The outgoing Palestinian parliament gave Mahmoud Abbas sweeping new powers Monday, just days before Hamas was to take control of the legislature.
In their final session, lawmakers from Abbas' defeated Fatah Party gave the Palestinian leader the authority to appoint a new constitutional court which would serve as the final arbiter in disputes between him and a Hamas government.
Lawmakers also appointed Fatah loyalists to four key jobs, including the head of the government watchdog group in charge of weeding out official corruption. Hamas won last month's parliament elections largely on a promise to end years of nepotism, graft and mismanagement by Fatah.
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A fuming Hamas termed the 11th-hour legislation "not legitimate" and vowed to overturn it. One of its incoming legislators called the legislation "a bloodless coup."
Hamas would need a two-thirds majority - or 88 of 132 seats in parliament - to change Monday's legislation. It is unclear whether Hamas would muster such a majority. It will control 74 seats in the new parliament, but can also count on support from several independents.
With the new, Hamas-dominated legislature scheduled to convene for the first time on Saturday, the old legislature struck hard in its last session.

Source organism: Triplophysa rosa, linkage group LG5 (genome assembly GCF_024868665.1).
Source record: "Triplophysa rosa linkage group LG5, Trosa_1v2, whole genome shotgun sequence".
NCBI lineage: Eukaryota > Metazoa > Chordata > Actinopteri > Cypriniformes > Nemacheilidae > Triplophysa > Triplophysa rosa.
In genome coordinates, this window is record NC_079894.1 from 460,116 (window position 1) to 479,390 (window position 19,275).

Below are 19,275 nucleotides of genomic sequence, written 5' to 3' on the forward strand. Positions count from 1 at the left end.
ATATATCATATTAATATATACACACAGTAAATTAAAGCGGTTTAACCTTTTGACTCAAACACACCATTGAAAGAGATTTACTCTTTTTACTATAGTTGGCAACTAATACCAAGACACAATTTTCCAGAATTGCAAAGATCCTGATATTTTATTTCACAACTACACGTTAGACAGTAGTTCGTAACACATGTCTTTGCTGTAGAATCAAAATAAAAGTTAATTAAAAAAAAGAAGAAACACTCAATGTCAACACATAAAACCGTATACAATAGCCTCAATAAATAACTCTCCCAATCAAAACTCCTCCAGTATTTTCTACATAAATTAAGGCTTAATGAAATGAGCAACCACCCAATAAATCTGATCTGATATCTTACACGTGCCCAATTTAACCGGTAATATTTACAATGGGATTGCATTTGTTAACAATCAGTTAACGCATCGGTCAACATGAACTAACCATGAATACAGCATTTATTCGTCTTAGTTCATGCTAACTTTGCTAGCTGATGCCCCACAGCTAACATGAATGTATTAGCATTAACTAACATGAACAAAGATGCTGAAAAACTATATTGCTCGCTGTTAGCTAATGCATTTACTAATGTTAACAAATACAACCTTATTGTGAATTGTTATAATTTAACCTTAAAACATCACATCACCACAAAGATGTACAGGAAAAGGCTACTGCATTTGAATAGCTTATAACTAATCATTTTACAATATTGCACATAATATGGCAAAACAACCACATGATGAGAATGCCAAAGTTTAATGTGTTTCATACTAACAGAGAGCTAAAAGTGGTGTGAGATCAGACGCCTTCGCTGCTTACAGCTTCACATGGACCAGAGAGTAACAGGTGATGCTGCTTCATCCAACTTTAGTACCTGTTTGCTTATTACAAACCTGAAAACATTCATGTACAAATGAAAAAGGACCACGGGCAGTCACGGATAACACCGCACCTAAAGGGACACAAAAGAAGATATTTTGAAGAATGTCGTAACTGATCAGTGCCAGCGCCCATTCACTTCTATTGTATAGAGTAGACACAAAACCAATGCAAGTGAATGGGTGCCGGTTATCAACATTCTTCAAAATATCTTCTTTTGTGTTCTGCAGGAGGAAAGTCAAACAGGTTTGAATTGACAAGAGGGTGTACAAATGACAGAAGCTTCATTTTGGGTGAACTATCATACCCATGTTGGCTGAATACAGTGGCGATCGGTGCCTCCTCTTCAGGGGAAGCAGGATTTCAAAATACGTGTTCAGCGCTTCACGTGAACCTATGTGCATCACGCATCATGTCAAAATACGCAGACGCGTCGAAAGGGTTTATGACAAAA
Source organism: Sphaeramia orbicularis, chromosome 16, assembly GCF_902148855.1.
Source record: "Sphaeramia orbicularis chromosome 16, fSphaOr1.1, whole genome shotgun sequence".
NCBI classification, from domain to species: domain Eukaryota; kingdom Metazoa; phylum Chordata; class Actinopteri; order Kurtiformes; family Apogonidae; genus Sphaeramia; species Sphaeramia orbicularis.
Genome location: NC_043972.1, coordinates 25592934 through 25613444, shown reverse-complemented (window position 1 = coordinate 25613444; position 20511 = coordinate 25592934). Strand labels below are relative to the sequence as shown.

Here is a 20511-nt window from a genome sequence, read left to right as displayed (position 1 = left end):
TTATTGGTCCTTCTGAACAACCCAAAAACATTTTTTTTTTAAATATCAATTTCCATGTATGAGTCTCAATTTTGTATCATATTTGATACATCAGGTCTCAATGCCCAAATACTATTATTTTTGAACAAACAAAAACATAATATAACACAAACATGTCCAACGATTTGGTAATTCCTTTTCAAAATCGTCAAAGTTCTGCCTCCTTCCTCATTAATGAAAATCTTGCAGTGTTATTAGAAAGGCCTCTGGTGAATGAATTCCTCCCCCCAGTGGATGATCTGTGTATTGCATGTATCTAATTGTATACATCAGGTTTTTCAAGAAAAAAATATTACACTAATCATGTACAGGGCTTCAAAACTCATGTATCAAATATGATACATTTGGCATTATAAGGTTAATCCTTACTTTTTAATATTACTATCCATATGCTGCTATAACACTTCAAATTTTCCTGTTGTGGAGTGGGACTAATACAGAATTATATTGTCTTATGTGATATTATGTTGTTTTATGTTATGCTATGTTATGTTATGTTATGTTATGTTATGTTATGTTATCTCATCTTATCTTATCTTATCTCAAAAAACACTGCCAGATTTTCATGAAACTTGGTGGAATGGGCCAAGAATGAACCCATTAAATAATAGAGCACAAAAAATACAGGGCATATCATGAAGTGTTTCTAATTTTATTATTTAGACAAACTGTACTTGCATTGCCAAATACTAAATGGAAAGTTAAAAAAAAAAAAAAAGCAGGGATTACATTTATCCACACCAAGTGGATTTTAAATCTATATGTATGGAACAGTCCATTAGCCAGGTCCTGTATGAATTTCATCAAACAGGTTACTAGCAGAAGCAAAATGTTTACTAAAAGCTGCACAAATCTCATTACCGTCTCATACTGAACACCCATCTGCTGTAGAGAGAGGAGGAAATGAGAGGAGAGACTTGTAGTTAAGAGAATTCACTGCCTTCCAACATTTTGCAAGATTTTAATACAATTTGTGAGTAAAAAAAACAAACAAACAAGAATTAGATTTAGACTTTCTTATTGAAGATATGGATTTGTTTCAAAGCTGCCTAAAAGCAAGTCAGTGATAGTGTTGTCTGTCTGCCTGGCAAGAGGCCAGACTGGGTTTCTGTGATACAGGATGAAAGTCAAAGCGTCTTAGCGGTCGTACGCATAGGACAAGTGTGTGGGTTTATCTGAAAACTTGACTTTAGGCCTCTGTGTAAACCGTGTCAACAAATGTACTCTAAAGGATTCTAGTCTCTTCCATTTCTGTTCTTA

Parliament empowered Abbas to appoint a new, nine-judge constitutional court that would have the authority to resolve any dispute between him and the incoming Hamas-dominated parliament or Cabinet. The court could also veto legislation deemed to violate the Palestinians' Basic Law, a forerunner to the Palestinian constitution.
Legal expert Issam Abdeen said the new legislation would allow Abbas to "cancel any law approved by the new parliament on the pretext it is unconstitutional."
"The new amendment gives President Mahmoud Abbas power over the laws of the new Palestinian legislature, since he is the one who appoints the judges of the constitutional court," Abdeen said. "He can use (these powers) to nullify laws that are unacceptable to him. If Hamas now approves Islamic laws, he could say it is against the constitution."
Hamas spokesman Said Siyam said parliament had no right to make last-minute changes, and that Hamas would overturn the old parliament's decisions after the new legislature convenes Saturday.
"The parliament has no mandate and no authority to issue any new legislation," he said, calling Monday's action "not legitimate."
Abdel Aziz Duaik, an incoming Hamas legislator who was observing the session, said the new law "puts complete authority in the hands of the president."
"I think this session was illegal. It is a kind of bloodless coup," Duaik said. "We must go back to the people to see if this session was actually legal."
Lawmakers also appointed four Fatah loyalists to key government positions: head of personnel in the Palestinian Authority, administrative chief of the parliament, head of the government's salaries and pension fund and head of the government controller.
Abbas, who was elected separately last year for a four-year term, is considered a moderate who seeks to resume peace talks with Israel. The strengthening of his powers and weakening of Hamas comes as Israel tries to diplomatically isolate Hamas unless it renounces violence and recognizes the Jewish state.
Foreign Ministry spokesman Mark Regev declined to comment on the Palestinian parliament's actions.